Moreover, increased responsibilities have coincided with limited means: the earnings of single parents fell by more than double the amount experienced by households with children and more than one adult. For some, while the burden of care has increased, it has also become more visible. Toddlers make regular cameos on Zoom; family members working or schooling from home witness myriad domestic chores; the furloughed or unemployed take on more domestic responsibilities. Online working has also enabled a less rigid divide between formal work and informal unpaid care work. Many professionals are juggling domestic tasks throughout their day and catching up with their ‘day jobs’ once their kids are in bed, making nonsense of strict working hours.
For some, this has even been empowering – making their professional life more compatible with domestic responsibilities. (I, for one, was grateful to keep working with a young baby, in spite of the assumption that I would take ‘maternity leave’ – which did not appeal to me, being self-employed and keen to keep work flowing if I could.) However, the expectation that women will juggle professional lives with additional childcare and domestic responsibilities has (at least) doubled the burden for many.
Meanwhile, the challenges for vulnerable seniors have doubled too: stay-at-home orders have limited their access to family support, and also exposed faultlines in senior housing solutions.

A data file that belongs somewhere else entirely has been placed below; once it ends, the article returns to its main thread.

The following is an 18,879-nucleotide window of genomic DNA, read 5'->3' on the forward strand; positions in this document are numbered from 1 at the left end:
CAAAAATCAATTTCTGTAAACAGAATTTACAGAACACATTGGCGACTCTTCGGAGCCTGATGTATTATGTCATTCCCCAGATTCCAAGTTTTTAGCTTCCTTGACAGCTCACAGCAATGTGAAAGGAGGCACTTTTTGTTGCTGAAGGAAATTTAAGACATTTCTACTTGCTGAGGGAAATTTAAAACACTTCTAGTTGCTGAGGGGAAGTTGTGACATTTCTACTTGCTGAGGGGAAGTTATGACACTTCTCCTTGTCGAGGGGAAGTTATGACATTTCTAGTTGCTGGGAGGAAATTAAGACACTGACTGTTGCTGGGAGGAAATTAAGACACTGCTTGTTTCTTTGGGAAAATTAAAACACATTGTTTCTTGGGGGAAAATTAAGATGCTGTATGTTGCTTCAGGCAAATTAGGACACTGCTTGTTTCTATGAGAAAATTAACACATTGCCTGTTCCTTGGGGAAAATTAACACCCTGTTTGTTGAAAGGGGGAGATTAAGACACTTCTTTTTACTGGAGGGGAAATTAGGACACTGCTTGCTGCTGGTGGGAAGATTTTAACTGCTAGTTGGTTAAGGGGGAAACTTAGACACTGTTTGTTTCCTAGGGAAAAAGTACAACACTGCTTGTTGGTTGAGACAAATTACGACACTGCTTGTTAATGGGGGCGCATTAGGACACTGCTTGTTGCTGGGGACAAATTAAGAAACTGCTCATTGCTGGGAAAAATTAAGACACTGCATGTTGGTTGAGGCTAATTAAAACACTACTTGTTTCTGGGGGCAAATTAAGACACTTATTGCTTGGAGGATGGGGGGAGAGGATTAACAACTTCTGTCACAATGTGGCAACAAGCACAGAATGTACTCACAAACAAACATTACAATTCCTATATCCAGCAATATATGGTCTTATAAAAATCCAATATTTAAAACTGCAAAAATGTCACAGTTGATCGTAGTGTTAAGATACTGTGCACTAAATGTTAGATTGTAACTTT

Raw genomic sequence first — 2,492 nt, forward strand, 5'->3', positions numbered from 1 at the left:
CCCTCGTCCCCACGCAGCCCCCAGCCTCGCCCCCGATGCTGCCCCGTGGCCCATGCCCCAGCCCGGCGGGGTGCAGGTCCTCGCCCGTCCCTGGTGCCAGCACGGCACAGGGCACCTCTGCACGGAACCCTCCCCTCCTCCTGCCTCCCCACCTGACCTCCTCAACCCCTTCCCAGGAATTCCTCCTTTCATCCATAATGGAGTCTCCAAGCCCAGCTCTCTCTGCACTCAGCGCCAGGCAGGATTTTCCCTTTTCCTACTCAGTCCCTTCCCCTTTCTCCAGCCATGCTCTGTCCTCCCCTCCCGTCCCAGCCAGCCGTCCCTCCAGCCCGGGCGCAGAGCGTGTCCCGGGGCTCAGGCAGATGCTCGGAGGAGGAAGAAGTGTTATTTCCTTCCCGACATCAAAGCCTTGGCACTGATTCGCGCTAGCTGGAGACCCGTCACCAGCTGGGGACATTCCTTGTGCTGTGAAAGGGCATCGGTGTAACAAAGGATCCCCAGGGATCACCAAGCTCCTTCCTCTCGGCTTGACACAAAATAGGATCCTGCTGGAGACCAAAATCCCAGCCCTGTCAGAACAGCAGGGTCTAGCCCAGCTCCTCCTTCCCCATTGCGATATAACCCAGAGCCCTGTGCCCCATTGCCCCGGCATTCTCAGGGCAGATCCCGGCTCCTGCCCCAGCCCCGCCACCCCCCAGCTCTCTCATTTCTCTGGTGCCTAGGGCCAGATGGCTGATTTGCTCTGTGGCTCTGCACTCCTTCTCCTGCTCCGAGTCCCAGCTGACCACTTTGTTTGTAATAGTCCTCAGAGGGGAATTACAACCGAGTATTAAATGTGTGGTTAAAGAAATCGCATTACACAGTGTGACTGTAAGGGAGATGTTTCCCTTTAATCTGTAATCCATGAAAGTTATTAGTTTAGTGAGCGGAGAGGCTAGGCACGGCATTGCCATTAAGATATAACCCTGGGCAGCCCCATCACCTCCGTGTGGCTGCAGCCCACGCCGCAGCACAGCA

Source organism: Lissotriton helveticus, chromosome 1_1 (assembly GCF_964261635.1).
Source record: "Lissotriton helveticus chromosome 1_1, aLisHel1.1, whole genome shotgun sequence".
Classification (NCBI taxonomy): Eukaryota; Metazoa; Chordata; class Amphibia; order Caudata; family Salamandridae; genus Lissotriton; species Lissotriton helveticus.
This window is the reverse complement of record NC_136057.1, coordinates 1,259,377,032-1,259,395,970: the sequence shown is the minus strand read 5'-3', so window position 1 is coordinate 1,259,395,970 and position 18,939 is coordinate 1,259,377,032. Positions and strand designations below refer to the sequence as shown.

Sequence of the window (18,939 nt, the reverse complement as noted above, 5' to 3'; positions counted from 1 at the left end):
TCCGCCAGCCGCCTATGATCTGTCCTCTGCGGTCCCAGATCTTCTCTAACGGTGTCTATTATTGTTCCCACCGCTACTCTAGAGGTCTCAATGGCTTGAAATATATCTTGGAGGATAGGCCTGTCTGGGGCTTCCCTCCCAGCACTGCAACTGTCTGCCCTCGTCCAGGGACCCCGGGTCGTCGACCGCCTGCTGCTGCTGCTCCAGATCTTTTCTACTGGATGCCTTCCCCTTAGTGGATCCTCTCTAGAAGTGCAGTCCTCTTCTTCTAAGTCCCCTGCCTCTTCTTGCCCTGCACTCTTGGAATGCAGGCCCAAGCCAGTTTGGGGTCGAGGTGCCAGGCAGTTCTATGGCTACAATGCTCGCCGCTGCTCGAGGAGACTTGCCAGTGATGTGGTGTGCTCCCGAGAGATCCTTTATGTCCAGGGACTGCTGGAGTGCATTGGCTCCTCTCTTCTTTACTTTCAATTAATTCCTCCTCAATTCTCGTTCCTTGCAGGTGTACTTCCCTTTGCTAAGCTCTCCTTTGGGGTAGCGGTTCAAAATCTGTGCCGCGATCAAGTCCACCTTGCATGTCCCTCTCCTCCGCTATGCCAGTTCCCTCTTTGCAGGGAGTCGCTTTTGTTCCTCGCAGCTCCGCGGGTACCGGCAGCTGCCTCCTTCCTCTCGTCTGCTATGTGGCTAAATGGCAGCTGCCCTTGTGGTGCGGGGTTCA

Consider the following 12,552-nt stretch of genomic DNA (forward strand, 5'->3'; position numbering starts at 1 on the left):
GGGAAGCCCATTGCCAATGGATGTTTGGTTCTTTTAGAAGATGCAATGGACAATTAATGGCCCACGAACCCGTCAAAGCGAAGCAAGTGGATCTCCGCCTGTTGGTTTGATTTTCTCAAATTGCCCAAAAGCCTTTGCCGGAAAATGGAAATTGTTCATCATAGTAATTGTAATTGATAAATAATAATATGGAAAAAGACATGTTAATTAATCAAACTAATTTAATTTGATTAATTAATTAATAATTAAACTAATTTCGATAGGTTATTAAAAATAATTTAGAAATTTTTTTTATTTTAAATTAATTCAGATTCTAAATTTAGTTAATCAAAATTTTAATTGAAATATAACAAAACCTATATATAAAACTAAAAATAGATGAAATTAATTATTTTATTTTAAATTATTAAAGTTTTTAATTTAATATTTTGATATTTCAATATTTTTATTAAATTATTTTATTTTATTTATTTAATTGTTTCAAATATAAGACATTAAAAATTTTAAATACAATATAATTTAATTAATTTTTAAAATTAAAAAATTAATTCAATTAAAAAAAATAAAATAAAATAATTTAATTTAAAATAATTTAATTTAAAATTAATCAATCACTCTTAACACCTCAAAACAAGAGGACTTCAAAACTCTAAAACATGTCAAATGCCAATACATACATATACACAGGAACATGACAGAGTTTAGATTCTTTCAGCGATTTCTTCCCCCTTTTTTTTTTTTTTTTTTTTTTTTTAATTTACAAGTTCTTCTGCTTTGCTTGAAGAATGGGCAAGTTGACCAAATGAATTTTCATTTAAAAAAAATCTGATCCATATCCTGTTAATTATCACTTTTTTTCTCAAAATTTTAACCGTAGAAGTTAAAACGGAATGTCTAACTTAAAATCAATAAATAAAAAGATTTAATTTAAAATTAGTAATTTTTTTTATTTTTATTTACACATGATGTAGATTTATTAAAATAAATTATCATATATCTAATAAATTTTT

While these offer round-the-clock professional support and social opportunities, they have sadly also been hotbeds of risk. In April 2020, one-fifth of virus cases in the US were linked to nursing homes or care facilities. In Spain, seniors were found abandoned, some dead, in nursing homes.
Restrictions to protect residents by requiring them to stay in their rooms have had severe impacts on their wellbeing.
And what about those families without homes to stay in? The rise in homeless families through the pandemic is far from visible on the streets. A lack of family-friendly shelters and the fear of having children removed mean homeless families often opt to stay in temporary situations that can be crowded, unstable and dangerous. COVID-19 has greatly heightened these risks, while increasing the numbers of homeless families, and data about how they are managing is severely lacking. Similarly, families living in tightly packed temporary camps – such as refugees and internally displaced people – are particularly vulnerable, with inadequate sanitation and no possibility of social distancing.
Towards a better balance
These challenges highlight our interdependence and urge us to care for each other in equitable ways. Families have a crucial role in this, and so we need to find fairer ways of working both within them, and in the social networks and systems that support them.
Some are optimistic about the potential for a longer-term shift in gender roles within families, as a result of the heightened visibility of domestic labour and increased flexibility in working practice. For example, researchers in the US find “sizable” potential for a reversal of roles in cases where women retain jobs outside of the home (in medical or food services, for instance), while men either lose jobs or are able to work from home. Reviewing literature on how policy changes come about, they anticipate that “such a reallocation of duties within the household is likely to have persistent effects on gender roles and the division of labor”.